This section describes the operation of encapsulating extension
   headers in GUE.

3.3.1 Sender processing

   To encapsulate extension headers, a sender inserts a UDP and GUE
   header between an IP header and the first extension header.

   If a sender encapsulates extension headers in GUE then it MUST NOT
   also set extension headers in the IPv4 or IPv6 header. When extension
   headers are encapsulated in GUE, the Next Header field of the IPv6
   header or the Protocol field of the IPv4 header MUST be set to 17 to
   indicate UDP.

   If the encapsulated transport protocol contains a checksum with a
   pseudo header and the packet may traverse a NAT, then the NAT Address
   Checksum option SHOULD be set to allow the receiver to properly
   adjust the received transport layer checksum. Other GUE options MAY
   be set per the discretion of the sender.

   If the packet being encapsulated contains a Hop-by-Hop extension
   header then the Magic Number option MUST be used to allow
   intermediate nodes to process and potentially modify data in the
   extension header. Note that in this case the proto/ctype field in the
   GUE header MUST be zero indicating Hop-by-Hop options extension
   header.

   The following guidelines apply to the source setting the magic number
   option:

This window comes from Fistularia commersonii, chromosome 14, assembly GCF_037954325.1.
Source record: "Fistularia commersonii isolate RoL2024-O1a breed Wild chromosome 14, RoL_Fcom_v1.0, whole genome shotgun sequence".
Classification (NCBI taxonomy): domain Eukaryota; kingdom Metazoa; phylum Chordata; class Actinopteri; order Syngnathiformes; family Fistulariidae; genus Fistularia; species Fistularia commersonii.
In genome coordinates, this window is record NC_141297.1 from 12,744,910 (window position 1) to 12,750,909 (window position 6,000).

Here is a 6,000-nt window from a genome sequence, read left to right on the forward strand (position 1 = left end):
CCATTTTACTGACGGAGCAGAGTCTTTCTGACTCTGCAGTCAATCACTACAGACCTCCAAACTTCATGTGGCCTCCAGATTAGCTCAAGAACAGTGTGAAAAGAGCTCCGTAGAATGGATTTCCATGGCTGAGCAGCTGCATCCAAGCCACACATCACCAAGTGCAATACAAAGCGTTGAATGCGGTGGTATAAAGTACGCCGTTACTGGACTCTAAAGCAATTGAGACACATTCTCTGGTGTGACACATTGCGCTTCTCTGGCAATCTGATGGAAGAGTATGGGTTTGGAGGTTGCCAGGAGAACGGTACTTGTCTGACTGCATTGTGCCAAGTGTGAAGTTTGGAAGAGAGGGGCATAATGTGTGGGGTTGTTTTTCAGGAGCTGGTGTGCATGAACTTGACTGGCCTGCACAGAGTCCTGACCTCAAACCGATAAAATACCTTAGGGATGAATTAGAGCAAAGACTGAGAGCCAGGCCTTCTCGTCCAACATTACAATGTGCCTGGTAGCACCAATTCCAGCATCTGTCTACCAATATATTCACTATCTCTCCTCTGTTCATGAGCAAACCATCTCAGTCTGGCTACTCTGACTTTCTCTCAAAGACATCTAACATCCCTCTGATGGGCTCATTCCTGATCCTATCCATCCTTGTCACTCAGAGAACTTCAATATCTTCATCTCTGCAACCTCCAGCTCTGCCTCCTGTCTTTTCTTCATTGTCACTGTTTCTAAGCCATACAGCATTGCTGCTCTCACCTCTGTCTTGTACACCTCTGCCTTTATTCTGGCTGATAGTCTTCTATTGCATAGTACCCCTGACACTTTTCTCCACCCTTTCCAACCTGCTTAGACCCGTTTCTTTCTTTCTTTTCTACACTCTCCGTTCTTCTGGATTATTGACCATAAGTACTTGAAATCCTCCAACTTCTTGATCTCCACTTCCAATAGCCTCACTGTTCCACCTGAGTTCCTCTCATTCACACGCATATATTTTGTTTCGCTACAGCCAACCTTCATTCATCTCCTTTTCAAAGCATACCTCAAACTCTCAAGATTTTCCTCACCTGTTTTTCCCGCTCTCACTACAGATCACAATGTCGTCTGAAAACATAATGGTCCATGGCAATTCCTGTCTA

o If the GUE checksum option is used then its payload coverage
        MUST be zero.

      o If the GUE alternate checksum option is used then its payload
        coverage MUST be zero.

      o If the HMAC security option is used then its Payload length MUST
        be zero.

      o The magic number option MUST NOT be set when the GUE
        fragmentation or payload transform option is used.

      o The remote checksum option MAY be used concurrently with the
        magic number option under the assumption that intermediate nodes
        will not modify encapsulated transport checksum fields or
        attempt to verify an encapsulated transport layer checksum (in



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        the latter case they could do that it they were to take the
        remote checksum offload option into account).

3.3.2 Destination Processing

   Encapsulated extension headers in GUE are processed by normal methods
   of processing GUE. As described in [GUE]:

      If a valid data message is received, the UDP header and GUE header
      are removed from the packet. The outer IP header remains intact
      and the next protocol in the IP header is set to the protocol from
      the proto field in the GUE header. The resulting packet is then
      resubmitted into the protocol stack to process that packet as
      though it was received with the protocol in the GUE header.

   In the case that the GUE packet contains extension headers, the
   resultant packet after GUE processing is an IPv4 or IPv6 packet with
   extension headers. When the packet is resubmitted to the protocol
   stack, processing of the first extension header commences.